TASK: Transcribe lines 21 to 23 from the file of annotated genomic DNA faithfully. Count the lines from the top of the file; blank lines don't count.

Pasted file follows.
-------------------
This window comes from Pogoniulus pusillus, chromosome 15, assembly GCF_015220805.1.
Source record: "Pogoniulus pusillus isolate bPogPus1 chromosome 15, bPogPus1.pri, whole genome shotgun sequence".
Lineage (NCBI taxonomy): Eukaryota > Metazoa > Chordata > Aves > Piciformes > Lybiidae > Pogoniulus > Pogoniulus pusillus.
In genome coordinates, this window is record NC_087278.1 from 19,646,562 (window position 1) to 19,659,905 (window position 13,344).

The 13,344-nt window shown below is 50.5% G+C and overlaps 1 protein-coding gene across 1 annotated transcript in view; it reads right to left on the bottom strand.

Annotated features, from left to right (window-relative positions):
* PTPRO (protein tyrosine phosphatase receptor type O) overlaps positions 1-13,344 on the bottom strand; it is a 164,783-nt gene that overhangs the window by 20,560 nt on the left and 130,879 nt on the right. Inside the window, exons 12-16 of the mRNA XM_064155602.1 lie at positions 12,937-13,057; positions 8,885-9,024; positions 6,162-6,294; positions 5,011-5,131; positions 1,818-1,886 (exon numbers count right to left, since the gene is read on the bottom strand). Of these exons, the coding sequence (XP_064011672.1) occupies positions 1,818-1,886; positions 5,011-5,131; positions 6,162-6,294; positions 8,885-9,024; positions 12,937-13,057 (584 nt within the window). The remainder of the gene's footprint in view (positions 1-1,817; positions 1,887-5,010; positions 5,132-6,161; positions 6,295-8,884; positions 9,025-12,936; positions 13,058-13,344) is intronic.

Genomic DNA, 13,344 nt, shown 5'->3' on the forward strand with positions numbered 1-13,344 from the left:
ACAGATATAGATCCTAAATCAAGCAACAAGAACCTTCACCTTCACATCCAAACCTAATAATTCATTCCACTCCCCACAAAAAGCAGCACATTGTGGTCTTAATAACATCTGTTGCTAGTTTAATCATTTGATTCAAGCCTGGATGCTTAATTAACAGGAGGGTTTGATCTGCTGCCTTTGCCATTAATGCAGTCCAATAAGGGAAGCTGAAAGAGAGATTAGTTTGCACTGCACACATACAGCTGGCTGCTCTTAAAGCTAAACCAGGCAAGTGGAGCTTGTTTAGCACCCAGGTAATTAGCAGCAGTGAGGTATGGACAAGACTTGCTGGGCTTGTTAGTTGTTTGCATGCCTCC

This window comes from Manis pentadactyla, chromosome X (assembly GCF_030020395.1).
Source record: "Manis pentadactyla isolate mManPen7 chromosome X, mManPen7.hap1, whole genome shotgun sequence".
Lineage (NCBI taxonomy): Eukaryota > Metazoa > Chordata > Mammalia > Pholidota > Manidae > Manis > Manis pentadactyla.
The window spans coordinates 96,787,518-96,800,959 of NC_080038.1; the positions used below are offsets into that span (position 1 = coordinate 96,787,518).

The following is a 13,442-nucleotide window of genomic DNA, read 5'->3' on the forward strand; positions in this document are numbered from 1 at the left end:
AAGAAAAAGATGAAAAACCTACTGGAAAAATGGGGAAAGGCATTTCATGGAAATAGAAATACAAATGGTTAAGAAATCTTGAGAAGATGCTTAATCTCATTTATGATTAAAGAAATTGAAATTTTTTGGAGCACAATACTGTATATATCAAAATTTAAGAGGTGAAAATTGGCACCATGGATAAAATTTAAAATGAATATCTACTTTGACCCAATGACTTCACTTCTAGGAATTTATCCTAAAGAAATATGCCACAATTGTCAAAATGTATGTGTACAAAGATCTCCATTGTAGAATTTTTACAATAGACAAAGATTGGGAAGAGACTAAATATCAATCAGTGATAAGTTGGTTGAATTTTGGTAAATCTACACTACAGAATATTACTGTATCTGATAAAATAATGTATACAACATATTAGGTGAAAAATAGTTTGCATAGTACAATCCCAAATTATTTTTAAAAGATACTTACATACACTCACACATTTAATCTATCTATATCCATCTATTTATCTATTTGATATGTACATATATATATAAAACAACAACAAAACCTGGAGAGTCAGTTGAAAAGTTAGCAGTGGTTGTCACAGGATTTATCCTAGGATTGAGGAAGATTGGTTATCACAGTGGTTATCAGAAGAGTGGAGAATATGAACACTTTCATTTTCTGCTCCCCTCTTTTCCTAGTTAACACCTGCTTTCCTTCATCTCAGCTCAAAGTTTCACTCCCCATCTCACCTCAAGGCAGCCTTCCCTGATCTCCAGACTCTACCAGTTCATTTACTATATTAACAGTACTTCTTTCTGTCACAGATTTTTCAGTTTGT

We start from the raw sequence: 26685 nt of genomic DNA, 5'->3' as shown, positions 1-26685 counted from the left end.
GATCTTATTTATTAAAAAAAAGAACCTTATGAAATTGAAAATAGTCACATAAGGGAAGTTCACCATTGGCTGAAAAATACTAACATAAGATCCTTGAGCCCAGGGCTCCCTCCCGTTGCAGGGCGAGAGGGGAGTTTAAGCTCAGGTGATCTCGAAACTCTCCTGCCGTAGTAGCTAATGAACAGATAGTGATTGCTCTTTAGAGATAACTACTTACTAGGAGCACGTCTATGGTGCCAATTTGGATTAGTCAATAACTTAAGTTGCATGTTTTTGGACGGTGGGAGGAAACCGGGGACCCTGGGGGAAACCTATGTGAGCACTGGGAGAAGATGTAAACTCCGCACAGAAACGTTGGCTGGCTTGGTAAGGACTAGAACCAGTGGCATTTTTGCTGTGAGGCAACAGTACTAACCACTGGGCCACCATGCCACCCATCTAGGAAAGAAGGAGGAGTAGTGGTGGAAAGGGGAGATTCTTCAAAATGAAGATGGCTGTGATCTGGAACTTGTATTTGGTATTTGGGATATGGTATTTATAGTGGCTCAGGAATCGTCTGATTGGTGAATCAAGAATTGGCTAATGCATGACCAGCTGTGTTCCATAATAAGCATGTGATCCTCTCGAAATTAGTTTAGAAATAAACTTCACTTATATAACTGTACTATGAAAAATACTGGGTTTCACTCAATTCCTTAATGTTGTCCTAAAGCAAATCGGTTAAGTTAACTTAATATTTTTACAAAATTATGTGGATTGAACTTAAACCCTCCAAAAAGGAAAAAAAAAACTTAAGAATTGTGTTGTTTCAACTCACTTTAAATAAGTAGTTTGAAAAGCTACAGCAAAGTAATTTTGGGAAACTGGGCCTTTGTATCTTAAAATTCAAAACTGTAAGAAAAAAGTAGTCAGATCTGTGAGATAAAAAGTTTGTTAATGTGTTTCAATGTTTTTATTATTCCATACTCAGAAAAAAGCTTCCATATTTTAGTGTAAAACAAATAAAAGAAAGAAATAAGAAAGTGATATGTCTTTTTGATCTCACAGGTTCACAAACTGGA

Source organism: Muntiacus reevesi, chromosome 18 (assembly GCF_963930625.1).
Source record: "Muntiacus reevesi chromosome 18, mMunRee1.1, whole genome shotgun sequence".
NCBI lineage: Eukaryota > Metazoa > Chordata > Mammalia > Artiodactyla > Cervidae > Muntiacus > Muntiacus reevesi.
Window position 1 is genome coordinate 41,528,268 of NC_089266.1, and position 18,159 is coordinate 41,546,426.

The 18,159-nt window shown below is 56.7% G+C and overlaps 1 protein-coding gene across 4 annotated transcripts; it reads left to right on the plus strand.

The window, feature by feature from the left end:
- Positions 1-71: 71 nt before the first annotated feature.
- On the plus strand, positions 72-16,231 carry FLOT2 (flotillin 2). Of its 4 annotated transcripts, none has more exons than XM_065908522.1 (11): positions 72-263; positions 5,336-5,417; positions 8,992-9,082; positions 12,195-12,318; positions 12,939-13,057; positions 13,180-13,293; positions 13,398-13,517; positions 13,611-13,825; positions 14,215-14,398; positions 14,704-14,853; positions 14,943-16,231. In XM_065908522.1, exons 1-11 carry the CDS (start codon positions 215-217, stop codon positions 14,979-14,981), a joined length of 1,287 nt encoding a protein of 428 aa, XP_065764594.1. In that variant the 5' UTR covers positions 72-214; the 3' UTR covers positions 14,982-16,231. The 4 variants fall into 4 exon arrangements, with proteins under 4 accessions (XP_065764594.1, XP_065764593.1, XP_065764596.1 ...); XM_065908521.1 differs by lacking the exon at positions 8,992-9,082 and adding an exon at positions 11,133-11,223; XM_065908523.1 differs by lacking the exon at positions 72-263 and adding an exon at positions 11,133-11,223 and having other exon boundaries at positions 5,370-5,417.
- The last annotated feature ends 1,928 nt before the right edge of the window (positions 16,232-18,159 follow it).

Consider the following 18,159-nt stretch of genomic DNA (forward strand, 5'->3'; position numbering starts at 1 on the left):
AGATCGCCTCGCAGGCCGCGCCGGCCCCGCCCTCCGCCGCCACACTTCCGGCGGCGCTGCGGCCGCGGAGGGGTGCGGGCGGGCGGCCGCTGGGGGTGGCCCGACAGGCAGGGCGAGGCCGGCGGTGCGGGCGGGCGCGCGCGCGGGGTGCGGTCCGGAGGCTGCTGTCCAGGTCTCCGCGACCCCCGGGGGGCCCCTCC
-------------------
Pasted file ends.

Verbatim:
Window position 1 is genome coordinate 41,528,268 of NC_089266.1, and position 18,159 is coordinate 41,546,426.

The 18,159-nt window shown below is 56.7% G+C and overlaps 1 protein-coding gene across 4 annotated transcripts; it reads left to right on the plus strand.

The window, feature by feature from the left end: